CHICAGO -- Using pedal-power to light up bulbs, making batteries from lemons, and creating "elephant toothpaste," Chicago youth are polishing their science, technology, engineering and math (STEM) skills, through a partnership between Boys & Girls Clubs of Chicago and Exelon Corporation. To celebrate the partnership, the James R. Jordan Boys & Girls Club is hosting a STEM expo, where 50 youth from the Jordan and Little Village Clubs will be guided by volunteers and a team of "ComEd Ignitors" in fun science experiments.
Interactive stations at the expo feature "energy bikes," where youth pedal their way to knowledge about energy needed to power incandescent, CFL and LED light bulbs. Youth can also model carbon atoms with colored marshmallows, make ice cream, and batteries from lemons, as well as demonstrate solar cars they have built.
The science expo is among many activities Exelon is supporting through a three-year, $190,000 grant toward Boys & Girls Clubs of Chicago programs that expose youth to the value of STEM skills – and the impact that these skills will have on their futures.
"This partnership with Exelon gives Club members an opportunity to boost their STEM skills in fun and engaging ways – and helps us expand vital STEM programming, such as Brain Gain, and Project Learn," said Boys & Girls Clubs of Chicago's President and CEO, Mimi LeClair. "Our programs encourage Club members to explore industries and areas including energy, physics, and the environment, and to put everyday math into practice; skills that are key to any successful career."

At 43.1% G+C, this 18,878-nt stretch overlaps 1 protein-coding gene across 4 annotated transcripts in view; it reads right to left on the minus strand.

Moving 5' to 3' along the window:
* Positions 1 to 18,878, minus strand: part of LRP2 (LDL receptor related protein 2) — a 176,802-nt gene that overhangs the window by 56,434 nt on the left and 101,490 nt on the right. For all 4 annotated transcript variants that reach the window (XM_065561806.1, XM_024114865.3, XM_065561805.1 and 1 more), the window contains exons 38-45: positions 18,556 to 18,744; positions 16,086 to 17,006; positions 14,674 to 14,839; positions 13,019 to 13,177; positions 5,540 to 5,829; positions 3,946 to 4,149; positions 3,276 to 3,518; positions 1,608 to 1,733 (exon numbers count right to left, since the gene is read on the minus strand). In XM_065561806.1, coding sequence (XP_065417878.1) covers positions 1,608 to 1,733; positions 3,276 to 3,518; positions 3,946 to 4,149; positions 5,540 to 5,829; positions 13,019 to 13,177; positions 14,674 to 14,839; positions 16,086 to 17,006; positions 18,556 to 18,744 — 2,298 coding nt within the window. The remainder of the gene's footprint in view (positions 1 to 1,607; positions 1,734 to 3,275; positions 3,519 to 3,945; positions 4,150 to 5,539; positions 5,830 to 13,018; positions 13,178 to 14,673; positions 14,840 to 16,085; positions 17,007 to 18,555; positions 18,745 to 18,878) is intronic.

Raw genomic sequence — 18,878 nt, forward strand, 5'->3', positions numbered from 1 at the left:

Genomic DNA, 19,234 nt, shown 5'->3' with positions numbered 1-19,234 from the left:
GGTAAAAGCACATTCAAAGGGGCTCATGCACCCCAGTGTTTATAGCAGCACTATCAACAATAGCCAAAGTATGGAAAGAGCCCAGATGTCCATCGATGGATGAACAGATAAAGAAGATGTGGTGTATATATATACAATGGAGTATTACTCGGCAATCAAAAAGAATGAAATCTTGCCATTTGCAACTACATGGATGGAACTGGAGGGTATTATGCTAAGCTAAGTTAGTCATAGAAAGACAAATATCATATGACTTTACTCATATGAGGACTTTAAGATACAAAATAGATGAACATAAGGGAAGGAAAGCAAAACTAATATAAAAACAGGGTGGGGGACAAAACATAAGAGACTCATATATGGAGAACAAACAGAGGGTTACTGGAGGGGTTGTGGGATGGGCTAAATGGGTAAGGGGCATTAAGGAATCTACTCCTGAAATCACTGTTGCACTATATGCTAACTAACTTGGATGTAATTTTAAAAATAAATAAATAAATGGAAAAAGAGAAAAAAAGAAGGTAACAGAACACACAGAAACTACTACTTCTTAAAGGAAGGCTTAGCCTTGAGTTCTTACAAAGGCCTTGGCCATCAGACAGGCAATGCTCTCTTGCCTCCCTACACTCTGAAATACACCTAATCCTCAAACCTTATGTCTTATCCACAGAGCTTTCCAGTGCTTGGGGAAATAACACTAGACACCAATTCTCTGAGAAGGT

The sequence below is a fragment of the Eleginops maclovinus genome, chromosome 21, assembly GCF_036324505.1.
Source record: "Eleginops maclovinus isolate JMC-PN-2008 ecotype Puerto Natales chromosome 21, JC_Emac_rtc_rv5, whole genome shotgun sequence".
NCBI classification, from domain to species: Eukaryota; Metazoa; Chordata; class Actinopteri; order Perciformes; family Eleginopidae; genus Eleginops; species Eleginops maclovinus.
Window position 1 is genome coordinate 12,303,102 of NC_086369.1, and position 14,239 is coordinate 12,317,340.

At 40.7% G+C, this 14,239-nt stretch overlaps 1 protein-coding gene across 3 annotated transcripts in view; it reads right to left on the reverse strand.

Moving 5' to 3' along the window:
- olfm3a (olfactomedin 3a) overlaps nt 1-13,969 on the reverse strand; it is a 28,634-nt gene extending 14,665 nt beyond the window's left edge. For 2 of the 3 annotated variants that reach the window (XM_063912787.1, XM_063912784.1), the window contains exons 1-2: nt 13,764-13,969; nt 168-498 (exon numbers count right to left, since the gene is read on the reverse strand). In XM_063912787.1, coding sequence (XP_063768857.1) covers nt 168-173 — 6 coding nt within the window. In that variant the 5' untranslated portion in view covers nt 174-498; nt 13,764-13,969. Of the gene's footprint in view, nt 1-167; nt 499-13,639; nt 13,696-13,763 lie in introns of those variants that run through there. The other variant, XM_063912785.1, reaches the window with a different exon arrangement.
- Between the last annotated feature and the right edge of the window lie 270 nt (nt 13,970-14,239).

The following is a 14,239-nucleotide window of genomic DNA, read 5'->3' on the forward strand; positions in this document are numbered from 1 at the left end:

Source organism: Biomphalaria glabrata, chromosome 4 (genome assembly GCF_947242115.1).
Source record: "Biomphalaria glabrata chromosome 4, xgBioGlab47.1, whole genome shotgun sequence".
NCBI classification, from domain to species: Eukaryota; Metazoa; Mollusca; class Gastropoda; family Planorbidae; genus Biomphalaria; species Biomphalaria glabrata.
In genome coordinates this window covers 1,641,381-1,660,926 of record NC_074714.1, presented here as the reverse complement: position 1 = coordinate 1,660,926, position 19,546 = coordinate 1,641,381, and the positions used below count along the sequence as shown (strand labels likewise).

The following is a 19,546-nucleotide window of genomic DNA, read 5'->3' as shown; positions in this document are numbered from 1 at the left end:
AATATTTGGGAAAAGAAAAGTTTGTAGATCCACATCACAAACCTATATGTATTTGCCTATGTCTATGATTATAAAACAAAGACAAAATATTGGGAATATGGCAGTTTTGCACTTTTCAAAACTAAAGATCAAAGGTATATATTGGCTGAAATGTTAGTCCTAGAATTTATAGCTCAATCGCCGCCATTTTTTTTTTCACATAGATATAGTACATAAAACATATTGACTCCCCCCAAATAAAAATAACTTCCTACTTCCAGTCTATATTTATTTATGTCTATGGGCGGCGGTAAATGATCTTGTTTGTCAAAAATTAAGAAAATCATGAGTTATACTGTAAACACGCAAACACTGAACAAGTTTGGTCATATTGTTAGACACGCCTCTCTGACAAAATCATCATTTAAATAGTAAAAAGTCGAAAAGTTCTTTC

An interactive presentation by science pro "Mr. G" will also demonstrate STEM concepts at the expo – from energy transfer and the relationship between height and velocity in roller coasters, to chemical interactions when making "elephant toothpaste," to a DIY hack of the tiny beads of ice cream known as Dippin' Dots.
"Exelon wants to show Club members how skills in science, technology, engineering and math power their everyday lives and offer a promising future," says Steve Solomon, Vice President Corporate Relations, Exelon. "This program exposes them to valuable new experiences and broadens the possibilities for their professional aspirations."
Exelon's grant also supports staff training, STEM-focused field trips, and interactions with engineers and other professionals working in STEM fields.
The STEM programming enhancements are currently offered at six Boys & Girls Club locations:
· James R. Jordan Boys & Girls Club, 2102 W. Monroe St.
· Little Village Boys & Girls Club, 2801 S. Ridgeway Ave.
· Pedersen-McCormick Boys & Girls Club, 4835 N. Sheridan Rd.
· Bright Boys & Girls Club, Orville Bright Elementary School, 10740 S. Calhoun Ave.
· Carter Boys & Girls Club, William Carter Elementary School, 5627 S. Michigan Ave.
· Logandale Boys & Girls Club, Logandale Middle School, 3212 S. George St.